Thursday, November 1, 2007

Top Ten Mistakes Flordians Make In Divorce

Top Ten Mistakes People Make In Florida

I am learning that there are a lot of mistakes that people make when they are divorcing. These mistakes can cost you additional attorneys’ fees at best and total financial ruin at worst. Its important to be realistic when divorcing and to mitigate mistakes that can cost you time, money and the respect of your children. Here is a list of what I believe to be the top ten mistakes that people make when they are getting a divorce in the state of Florida.

1. Not Putting Children First- When parties think about their own best interests before their children’s best interest, impossible schedules are created, or a mother/father is blocked from time with the children, or even worse, a child is put in the middle of the divorce by being forced to choose sides. This does nothing but prolong the litigation process, cause undue stress on your children, and in the worst of cases, creates a divide between you and your child which may never be closed. Always put your kids first when you are divorcing. All other issues should be secondary.

2. Emotionally Attaching Yourself to an Asset- Some people want to keep an asset because it is tied to memories, or they want to keep it because they know that asset is important to their soon to be ex-spouse so they say that they want it out of spite. This accomplishes nothing other than creating attorneys fees. Fight for what is important and remember that stuff, is just stuff.

3. Keeping the House - Many people want to keep the house for a variety of different reasons. In order to keep the house, you have to buy the other person out of that asset. This is usually done by refinancing the house and tacking on that additional buy out money to your existing mortgage. What happens in some cases is that the home becomes a financial burden and the risk of ending up in foreclosure becomes very high. Therefore, only keep the house if you can financially afford to do so and is something that you can financially afford to do without the assistance of a great deal of child support and/or alimony.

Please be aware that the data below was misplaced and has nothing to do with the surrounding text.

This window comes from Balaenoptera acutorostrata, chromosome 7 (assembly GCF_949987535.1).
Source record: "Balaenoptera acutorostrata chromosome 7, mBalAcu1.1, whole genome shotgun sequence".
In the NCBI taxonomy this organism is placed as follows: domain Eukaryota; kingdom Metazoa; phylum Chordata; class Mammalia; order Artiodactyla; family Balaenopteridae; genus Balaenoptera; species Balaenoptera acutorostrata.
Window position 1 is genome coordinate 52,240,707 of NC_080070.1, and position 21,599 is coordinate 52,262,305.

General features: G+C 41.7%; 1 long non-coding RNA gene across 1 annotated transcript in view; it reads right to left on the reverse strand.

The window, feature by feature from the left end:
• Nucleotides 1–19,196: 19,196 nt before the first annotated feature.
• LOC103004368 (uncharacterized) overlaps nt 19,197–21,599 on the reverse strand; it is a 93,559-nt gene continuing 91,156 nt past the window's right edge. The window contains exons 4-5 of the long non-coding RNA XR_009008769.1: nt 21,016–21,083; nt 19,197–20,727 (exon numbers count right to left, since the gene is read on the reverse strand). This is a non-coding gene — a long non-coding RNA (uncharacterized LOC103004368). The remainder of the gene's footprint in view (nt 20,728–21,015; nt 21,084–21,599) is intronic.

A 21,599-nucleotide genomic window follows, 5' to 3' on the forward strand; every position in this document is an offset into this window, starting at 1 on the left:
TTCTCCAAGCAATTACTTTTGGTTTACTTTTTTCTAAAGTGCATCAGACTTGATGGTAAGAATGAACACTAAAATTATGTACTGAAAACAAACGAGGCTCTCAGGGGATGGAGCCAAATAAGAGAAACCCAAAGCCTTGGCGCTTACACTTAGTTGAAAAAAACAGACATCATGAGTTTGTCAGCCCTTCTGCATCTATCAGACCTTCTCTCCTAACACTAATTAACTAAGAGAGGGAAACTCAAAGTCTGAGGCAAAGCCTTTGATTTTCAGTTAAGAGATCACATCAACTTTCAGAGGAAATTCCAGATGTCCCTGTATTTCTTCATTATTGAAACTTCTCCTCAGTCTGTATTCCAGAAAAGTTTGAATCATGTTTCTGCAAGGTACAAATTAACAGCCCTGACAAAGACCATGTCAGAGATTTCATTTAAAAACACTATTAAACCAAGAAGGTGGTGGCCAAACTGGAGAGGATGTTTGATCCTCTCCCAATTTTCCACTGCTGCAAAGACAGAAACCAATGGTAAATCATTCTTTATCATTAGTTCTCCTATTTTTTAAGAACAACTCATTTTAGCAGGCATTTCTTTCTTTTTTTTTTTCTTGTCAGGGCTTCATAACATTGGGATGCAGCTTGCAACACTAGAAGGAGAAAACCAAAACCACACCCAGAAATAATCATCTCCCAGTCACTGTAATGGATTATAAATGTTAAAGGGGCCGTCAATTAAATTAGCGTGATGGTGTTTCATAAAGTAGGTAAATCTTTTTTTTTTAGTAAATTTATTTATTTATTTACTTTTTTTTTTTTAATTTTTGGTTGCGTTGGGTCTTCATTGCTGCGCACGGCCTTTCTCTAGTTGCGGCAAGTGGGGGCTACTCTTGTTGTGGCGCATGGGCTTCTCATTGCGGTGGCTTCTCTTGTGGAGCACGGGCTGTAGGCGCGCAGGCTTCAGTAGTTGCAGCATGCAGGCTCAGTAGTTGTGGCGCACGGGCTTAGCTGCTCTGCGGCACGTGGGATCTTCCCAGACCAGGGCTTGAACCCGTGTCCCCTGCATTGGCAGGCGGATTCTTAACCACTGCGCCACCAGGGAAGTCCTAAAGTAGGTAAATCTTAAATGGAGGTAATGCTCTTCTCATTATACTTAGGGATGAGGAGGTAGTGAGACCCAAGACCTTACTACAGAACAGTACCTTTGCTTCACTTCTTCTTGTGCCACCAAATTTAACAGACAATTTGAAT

4. Failure to Determine a Visitation Schedule - Sometimes I have clients who don’t want to set up a formal visitation calendar because they have a good relationship with the other party and don’t feel that a visitation schedule is necessary. What inevitably happens is that some time in the future this open visitation schedule, especially around the holidays, becomes the source of feuds between the parties as to who gets to spend time with the kids when. There should always be a bear minimum of visitation outlined in any Marital Settlement Agreement and the parties should work out their holiday schedules in advance so its clear who gets the kids and when. This helps mitigate problems if there is a dispute in the future as to who gets Christmas, etc.

5. Failure to Pay Child Support to State Agency- The more affluent a person is, the less likely they are to pay their child support through the state disbursement unit or via Income Deduction Order. If child support is not paid through the state, arguments can ensue as to whether certain funds are child support or payment for other child related needs which can be classified as a gift. If child support is paid through the state, the state keeps records of any arrears or extra payments which are made, so there should not be any ambiguities as to whether someone has paid their child support or whether there is any reason to grant someone a credit.